Even as the Minnesota Wild continued to pile up points in the standings in recent weeks, coach Bruce Boudreau was still concerned with some of the trends he had seen developing over the past few games.
He had to be pretty happy with the way his team played on Sunday night in his first game back in Anaheim since he he was fired by the Ducks after the 2015-16 season.
The Wild were 2-1 winners on Sunday night thanks to a clinical defensive performance that completely shut down the Ducks offense and helped Minnesota win for the 14th time in the past 16 games.
The win also allowed them to keep pace with the Chicago Blackhawks in the Central Division race. After Sunday the Wild remain two points behind Chicago for the top spot in the division but have still have four games in hand.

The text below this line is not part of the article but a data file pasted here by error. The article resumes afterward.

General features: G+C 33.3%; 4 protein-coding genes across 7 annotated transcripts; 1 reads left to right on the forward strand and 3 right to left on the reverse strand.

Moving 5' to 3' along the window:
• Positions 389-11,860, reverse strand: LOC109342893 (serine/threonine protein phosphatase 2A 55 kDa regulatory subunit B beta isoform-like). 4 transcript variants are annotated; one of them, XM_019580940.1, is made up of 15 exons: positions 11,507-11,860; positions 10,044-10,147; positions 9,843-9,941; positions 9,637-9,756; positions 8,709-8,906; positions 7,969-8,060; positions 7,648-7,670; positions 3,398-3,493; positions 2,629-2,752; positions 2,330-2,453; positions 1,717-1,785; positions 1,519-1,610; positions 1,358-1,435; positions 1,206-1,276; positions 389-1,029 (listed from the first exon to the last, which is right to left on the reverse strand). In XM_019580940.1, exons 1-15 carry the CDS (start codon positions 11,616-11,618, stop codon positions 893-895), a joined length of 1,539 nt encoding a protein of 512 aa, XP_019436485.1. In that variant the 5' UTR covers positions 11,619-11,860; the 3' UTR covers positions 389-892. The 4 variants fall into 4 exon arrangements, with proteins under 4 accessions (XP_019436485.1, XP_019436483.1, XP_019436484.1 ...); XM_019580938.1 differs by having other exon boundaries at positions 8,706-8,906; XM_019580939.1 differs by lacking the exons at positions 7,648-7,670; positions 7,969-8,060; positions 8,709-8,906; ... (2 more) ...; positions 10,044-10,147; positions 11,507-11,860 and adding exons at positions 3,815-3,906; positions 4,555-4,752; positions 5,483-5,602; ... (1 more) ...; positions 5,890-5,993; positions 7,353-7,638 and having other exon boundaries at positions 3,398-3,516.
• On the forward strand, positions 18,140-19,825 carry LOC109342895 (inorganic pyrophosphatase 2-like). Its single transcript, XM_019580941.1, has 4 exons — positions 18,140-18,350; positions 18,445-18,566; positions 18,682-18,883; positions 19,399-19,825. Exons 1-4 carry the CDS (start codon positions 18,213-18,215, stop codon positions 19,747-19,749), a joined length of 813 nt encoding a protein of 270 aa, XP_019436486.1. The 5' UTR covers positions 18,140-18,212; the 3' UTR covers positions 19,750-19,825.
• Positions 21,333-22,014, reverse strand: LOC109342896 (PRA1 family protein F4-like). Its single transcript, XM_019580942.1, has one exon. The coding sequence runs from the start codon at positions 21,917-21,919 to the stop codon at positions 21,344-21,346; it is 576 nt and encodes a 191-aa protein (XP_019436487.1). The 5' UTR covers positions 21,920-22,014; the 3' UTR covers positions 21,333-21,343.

Keep in mind that Boudreau has won seven division titles in his seven full seasons as an NHL head coach, as well as his first partial season in Washington. The only year he did not win a division title in the NHL is the 2011-12 season when he was fired after 22 games in Washington and finished the season with Anaheim.
The loss for Anaheim snaps what had been a three-game winning streak and prevented them from moving into sole possession of first place in the Pacific Division.
After giving up at four goals in four consecutive games and five of their past six the Wild were not only able to limit the Ducks to just a single goal on Sunday, but also only 24 shots on goal. Ryan Suter, one of the featured players in Sunday’s game, had an especially strong performance in his 29 minutes of ice-time and was a key cog in the Wild’s defensive dominance.